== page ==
Another object of this invention is to provide on a motor vehicle apparatus which can load onto and remove from the vehicle a separable body unit which can handle small size containers.

Another object of this invention is to provide 21 separable body unit for a motor vehicle which body unit is equipped with mechanism for dumping the contents of a container into the body unit.

Another object of this invention is to provide a system whereby one motor vehicle can be used to service both small size and large size separate containers.

Another object of this invention is to provide a large size container having a self-contained lading compaction device.

These objects may be accomplished by providing on a motor vehicle apparatus for loading onto the vehicle a separable body unit or, when desired, a large size container. The separable body unit is provided with lifting mechanism including a pair of lifting arms pivoted thereto and movable by power devices which can move the lifting arms from a position in front of the vehicle to an elevated position above the body unit. Movable fork arms are provided on the front of the lifting arms for detachably engaging a smallsize container. 7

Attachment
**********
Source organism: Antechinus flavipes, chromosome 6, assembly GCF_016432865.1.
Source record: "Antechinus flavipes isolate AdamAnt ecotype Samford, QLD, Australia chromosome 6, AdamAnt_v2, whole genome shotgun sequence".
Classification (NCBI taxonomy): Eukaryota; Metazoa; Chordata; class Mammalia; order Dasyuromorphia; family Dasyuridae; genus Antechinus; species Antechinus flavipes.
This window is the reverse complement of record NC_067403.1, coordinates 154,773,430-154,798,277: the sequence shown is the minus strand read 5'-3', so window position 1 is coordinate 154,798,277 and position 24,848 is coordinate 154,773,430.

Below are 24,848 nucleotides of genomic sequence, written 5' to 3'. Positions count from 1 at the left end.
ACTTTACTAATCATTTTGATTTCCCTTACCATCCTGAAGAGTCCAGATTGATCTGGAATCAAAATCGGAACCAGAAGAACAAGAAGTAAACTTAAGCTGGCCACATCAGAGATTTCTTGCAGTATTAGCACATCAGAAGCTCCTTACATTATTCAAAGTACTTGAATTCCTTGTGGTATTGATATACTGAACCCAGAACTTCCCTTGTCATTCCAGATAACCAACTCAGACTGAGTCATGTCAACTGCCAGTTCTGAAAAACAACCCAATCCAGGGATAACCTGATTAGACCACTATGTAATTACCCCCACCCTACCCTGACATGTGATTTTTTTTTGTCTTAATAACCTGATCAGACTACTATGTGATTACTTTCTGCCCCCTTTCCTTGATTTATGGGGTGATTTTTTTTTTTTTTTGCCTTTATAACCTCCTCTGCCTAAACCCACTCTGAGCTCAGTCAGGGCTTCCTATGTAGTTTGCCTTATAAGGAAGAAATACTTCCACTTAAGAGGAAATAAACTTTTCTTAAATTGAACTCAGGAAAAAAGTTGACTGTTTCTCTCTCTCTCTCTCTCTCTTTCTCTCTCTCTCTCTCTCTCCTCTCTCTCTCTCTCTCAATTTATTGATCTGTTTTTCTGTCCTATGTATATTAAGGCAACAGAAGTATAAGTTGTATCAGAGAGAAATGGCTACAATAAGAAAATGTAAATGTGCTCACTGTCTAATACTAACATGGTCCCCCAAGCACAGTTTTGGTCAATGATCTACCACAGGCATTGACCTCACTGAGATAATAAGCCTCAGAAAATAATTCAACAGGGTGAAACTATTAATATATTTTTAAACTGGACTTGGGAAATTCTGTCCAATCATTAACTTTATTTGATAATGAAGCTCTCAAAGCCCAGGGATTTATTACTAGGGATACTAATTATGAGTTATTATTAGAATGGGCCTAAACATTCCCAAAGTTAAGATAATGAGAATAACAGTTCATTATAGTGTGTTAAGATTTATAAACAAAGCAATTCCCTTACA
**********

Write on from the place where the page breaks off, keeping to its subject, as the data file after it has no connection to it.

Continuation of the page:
The lifting mechanism can be employed to hoist the container from the ground or other supporting surface at the front of the vehicle to a dumping position above the body unit where the contents of the container can be emptied into the body unit. The body unit can be unloaded from the vehicle in order that the vehicle may be used to handle various types of large size containers, when it is desired that large size containers rather than small size containers be serviced.